It is therefore essential to ensure, they add, that in the future, "those dealing with our economies also commit to sustainable development and the 'greening' of our economic systems." This is why the Rio+20 world summit will focus on the green economy "in the context of sustainable development and poverty eradication". 

Glaser and Abreu caution that there will be no green economy without clean technology, innovation and sound science. "The outcome of Rio+20 must therefore include a mechanism to encourage more research and better access to knowledge in all scientific fields." 

Gisbert Glaser is senior advisor at the International Council for Science based in Paris, France. Alice Abreu is emeritus professor of sociology at the Federal University of Rio de Janeiro, Brazil. 

As far as green economy is concerned, the Rio+20 preparatory process has now agreed that there is no such thing as a 'one size fits all' green economy. The elements of a green economy need to be country- or region-specific, with 'greening' of all economic sectors whether agriculture, information technology or the chemical industry, Glaser and Abreu say. 

Making the transition to a green economy will however involve unprecedented efforts to harness science, technology and international cooperation, they write and add: "We need more comprehensive innovation systems based on coordinated policies and sound science that truly integrate the three pillars – environmental, social and economic – of sustainable development." 

Understanding this interconnectedness of natural and socioeconomic systems is crucial for addressing global challenges. And it implies a clear role for new, more integrated interdisciplinary research across the natural and social sciences, the scientists say. 

This means that recommendations by delegates at Rio+20 should aim to include measures to strengthen links between science and policy, and the science base within institutions. They call upon governments to agree to include in the final Rio+20 outcome document a call for establishing a mechanism for coordinated research on sustainable development challenges, with a major focus on North-South and South-South cooperation.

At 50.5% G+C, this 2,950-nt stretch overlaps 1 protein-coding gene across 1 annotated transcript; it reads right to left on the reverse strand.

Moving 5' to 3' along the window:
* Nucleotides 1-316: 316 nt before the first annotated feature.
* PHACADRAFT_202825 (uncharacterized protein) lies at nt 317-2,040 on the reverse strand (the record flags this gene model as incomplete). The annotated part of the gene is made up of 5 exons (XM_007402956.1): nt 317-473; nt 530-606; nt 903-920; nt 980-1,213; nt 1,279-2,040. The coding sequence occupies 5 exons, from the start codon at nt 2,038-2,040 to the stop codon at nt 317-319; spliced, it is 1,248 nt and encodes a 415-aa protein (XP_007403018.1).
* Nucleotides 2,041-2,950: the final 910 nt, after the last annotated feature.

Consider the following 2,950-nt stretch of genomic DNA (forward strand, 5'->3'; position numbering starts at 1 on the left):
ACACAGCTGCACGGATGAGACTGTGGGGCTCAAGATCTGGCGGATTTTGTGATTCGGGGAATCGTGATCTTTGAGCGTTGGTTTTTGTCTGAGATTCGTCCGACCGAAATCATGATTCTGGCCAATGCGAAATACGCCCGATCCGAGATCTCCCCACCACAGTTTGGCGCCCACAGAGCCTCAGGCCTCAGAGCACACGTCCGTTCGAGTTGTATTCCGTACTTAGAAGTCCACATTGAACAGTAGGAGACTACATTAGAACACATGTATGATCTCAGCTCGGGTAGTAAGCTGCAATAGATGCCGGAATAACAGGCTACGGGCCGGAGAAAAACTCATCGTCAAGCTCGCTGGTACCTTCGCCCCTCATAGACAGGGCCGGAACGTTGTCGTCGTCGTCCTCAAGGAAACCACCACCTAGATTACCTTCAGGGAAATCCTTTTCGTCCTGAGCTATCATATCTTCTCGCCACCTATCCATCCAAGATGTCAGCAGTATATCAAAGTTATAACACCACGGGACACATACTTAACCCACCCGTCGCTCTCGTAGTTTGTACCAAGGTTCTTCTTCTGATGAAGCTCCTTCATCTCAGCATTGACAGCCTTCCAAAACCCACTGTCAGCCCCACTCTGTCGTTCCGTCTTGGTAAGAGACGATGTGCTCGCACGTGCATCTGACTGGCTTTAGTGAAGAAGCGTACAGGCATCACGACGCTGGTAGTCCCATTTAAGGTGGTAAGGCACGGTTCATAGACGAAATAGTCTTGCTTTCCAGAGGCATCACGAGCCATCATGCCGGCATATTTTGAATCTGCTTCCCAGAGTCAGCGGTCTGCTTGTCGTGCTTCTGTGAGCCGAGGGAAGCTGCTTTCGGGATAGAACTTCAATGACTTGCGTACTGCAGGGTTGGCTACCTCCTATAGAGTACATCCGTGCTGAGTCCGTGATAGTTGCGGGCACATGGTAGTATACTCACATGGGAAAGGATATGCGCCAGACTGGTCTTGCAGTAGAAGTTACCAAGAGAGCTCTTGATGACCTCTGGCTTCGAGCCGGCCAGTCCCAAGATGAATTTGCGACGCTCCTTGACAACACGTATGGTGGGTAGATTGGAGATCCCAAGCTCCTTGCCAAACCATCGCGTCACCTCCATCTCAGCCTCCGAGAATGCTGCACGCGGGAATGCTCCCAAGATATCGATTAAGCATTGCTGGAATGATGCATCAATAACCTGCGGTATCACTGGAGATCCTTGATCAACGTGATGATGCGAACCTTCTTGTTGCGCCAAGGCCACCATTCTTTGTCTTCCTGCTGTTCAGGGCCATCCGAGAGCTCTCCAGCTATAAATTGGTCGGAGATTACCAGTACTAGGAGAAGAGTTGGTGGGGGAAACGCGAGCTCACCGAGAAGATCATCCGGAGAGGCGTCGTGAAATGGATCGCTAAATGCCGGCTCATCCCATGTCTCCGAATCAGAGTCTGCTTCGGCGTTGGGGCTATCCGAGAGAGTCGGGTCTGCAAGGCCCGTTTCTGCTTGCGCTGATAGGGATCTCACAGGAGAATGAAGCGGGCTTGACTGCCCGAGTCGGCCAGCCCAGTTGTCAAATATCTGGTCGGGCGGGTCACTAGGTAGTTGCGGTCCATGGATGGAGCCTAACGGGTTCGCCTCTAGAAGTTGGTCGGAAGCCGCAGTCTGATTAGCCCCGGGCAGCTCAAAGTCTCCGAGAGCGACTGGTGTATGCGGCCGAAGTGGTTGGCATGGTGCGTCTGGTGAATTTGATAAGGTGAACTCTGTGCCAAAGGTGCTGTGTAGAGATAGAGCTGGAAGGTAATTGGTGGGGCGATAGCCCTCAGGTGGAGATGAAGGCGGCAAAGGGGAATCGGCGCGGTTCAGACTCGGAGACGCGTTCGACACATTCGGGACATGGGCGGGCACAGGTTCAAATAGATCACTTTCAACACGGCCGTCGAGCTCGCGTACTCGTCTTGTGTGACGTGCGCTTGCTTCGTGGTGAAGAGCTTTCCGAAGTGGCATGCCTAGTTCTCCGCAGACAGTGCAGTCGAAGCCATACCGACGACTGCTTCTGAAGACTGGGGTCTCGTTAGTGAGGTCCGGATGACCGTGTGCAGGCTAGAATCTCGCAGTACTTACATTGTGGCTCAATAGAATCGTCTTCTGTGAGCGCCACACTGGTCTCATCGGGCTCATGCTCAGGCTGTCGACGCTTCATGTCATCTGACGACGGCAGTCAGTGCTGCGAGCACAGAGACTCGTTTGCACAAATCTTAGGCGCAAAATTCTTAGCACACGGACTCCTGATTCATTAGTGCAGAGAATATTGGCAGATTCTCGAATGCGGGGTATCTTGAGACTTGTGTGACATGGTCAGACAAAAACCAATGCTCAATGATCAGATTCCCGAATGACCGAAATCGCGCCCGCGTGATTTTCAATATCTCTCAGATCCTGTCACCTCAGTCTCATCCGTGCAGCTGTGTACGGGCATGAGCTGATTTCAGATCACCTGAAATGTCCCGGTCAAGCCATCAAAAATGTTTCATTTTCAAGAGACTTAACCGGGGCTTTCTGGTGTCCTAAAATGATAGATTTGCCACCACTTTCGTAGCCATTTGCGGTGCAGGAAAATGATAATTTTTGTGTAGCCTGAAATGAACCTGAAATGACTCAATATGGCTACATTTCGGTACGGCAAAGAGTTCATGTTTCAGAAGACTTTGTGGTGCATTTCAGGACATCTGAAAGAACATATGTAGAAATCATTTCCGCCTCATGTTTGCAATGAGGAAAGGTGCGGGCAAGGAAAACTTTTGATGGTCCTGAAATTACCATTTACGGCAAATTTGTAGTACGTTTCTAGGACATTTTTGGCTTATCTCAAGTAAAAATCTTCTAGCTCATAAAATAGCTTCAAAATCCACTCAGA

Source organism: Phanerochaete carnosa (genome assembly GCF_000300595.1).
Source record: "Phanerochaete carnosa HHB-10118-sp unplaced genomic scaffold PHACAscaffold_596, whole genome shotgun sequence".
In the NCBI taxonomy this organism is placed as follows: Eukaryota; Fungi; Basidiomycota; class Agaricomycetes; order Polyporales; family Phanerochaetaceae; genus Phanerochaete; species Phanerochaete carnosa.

Ocean

Susan Lieberman, director of International Policy at the Pew Environment Group, said: "We are delighted that although the ocean took a back seat in 1992 at the initial Earth Summit, growing support from countries around the world has now led to its inclusion as one of seven priorities for discussion in Rio. This is a clear recognition that the health of the ocean is vital to sustainable development. 

"This draft of the 'outcome document' includes a number of positive marine proposals, including a move toward negotiating a new, legally binding agreement under the UN for the conservation of biodiversity on the high seas, where currently few rules exist. While these are important issues, we also encourage the addition of text that addresses unsustainable fisheries and illegal fishing. 

"We hope that between now and June, governments will agree to the current proposed language and add strengthening elements that will help halt overfishing, address destructive fishing practices, and lead to better monitoring and enforcement. We call on governments to take strong, meaningful action for the ocean and the vast diversity of life within it at Rio in 2012." 

G-77

Political support to achieve such ambitious goals is indispensable. With this view, Secretary-General Ban Ki-moon and the President of the General Assembly Nassir Abdulaziz Al-Nasser have urged the bloc of developing countries known as the Group of 77 (G-77) and China to ensure that concrete and actionable measures are adopted at Rio. 

"Promoting balanced and stable economic growth and ensuring social equity are essential," said Ban. "Yet the challenges loom large. The debt crisis continues in Europe and elsewhere. Markets are volatile. Budgets are getting squeezed. Unemployment is unacceptably high." 

Ban added: "The United Nations, with the full commitment of its membership, must act resolutely and decisively. Once again, the role of the G-77 is an important part of the global effort to mobilize political will to achieve sustainable development." 

The Group, established in 1964 by 77 States, now includes more than 130 countries, some two thirds of the UN membership, and over 60 per cent of the world’s population. 

The General Assembly president Al-Nasser stressed the need for coordinated action by G-77 and China to ensure successful outcome of Rio+20. 

"I am convinced that under the strong leadership of Algeria (which took over G-77 presidency on January 11) Rio+20 negotiations will lead to a successful outcome and will be an opportunity to give effect to a new vision," Al-Nasser said in a speech delivered on his behalf by his chef de cabinet, Mutlaq al Qahtani. 

“This is a vision based on a concrete programme of action for addressing gaps in means of implementation in the sustainable development agenda, as well as on efforts to address new and emerging challenges," he added. [IDN-InDepthNews – January 14, 2012]

Picture: Rio+20 | Credit: UN